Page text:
The problem as I see it, however, is that by asking for the reduction, the investors are looking to shift a certain amount of risk from themselves to the state and municipalities. If the fee is reduced and the project should fail, the investors will lose less, but the state will lose more.

No one really knows how the state will respond to the request. I asked Community and Economic Development Director Robert von Hasseln if he thought the reduction request would put us at a disadvantage compared to other competing proposals. He replied, “Yes, there’s no two ways about it.”

Von Hasseln went on to say that the state had “sharpened the process but dulled the intent” of the original legislation that was passed allowing for casino proposals to be considered. He clarified by saying that while the state had made efforts to make the process transparent, it had lost sight of the original intent to bring economic development to areas in need such as Montgomery County.

There’s no doubt that a “social justice” case is being made by the developers and proponents like County Executive Matthew Ossenfort, who has cited several statistics showing Montgomery County ranking amount the lowest in the state in terms of unemployment and poverty rates.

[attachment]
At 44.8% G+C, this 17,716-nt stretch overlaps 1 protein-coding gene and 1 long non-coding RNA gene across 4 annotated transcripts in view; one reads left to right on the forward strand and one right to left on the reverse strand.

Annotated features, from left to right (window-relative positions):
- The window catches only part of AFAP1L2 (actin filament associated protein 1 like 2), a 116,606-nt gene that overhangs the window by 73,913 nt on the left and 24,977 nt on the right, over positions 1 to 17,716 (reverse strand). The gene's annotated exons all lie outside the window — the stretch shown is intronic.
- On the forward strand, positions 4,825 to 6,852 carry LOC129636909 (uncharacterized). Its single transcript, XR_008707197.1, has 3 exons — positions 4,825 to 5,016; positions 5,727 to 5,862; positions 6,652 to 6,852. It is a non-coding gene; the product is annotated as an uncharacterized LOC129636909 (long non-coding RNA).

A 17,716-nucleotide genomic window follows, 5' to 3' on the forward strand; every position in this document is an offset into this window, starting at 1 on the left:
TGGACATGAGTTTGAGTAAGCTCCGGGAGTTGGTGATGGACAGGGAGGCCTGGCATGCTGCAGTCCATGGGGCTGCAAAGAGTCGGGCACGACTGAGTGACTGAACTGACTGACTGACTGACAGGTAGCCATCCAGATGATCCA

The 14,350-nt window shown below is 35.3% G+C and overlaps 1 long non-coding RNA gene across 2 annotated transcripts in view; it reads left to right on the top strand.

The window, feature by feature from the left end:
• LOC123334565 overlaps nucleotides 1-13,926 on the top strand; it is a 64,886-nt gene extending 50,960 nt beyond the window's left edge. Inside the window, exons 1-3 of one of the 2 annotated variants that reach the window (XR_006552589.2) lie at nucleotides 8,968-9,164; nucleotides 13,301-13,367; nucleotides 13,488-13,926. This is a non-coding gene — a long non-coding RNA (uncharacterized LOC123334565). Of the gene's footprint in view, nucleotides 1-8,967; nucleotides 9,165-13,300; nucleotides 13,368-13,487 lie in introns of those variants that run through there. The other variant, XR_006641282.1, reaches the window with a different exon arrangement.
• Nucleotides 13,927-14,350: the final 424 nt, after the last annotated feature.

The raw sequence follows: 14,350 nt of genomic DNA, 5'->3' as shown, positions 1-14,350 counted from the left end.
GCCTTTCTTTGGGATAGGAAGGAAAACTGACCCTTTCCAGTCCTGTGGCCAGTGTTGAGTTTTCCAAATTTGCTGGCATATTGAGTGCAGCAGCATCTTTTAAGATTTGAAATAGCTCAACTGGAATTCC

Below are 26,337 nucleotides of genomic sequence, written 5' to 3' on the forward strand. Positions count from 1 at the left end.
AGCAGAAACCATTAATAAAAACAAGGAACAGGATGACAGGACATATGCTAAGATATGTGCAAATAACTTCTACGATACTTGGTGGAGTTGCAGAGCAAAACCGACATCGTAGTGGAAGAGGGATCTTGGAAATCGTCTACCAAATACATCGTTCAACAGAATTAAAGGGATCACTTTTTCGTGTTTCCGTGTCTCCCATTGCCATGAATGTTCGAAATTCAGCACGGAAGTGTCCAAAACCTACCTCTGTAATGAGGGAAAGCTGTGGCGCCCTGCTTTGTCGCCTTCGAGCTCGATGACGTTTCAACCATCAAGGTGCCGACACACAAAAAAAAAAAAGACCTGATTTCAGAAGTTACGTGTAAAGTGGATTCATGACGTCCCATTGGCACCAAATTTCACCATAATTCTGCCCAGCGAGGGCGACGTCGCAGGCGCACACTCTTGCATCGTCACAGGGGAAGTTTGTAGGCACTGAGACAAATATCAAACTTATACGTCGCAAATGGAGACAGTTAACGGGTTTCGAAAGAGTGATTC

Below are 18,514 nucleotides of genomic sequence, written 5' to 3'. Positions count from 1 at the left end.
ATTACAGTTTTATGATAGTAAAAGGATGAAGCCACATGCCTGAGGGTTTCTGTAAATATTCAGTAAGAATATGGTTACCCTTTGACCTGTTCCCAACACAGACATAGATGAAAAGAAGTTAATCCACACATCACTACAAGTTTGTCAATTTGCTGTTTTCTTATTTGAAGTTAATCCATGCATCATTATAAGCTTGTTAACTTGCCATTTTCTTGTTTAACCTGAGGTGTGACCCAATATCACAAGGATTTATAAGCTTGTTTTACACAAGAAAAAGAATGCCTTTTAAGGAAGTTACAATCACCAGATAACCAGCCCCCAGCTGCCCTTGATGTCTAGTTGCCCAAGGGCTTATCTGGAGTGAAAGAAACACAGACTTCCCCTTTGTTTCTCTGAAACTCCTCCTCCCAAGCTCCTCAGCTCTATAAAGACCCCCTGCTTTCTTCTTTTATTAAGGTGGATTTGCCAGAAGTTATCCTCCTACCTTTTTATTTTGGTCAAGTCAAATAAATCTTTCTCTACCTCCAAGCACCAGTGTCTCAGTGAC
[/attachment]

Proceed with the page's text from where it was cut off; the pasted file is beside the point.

It seems to me that the success of this venture will depend on whether developers and elected officials can reach a sympathetic soft spot for the plight of Montgomery County in the hearts of the Gaming Commission members. There’s no other way to say it – it’s a quite a big gamble.

(Photo Copyright iStock/Feverpitched)

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About Tim Becker

Tim Becker is the owner of AnthemWebsites.com LLC which publishes The Compass. He serves as both editor and a writer.

One Response to Why can’t developers kick in the extra $25 million?

  1. There is a contradiction in what the developers are saying. We are told the casino is going to attract tourists, but they are making a case for a reduction based on the economic status of the residents of the county not on the alleged thousands of tourists who are supposed to visit the casino.

    A casino’s location in a poor county does not necessarily make it a riskier venture. The poor often spend more at casinos than the middle class or wealthy. One reason Occupy Albany is against a casino in Albany is because they know that casinos often target and exploit the poor.

    My best guess is that the developers know that most of the gamblers will come from the region and that they are not risking a thing, even if they do pay the full fee. They are simply using the faulty formula the state came up with for licensing fees to justify a cut in their fee, thus increasing their bottom line.

    When it comes to casinos, the house never gambles and the house always wins. The reasons the developers are giving for a reduction in the fee are, in my opinion, as honest as the average slot machine.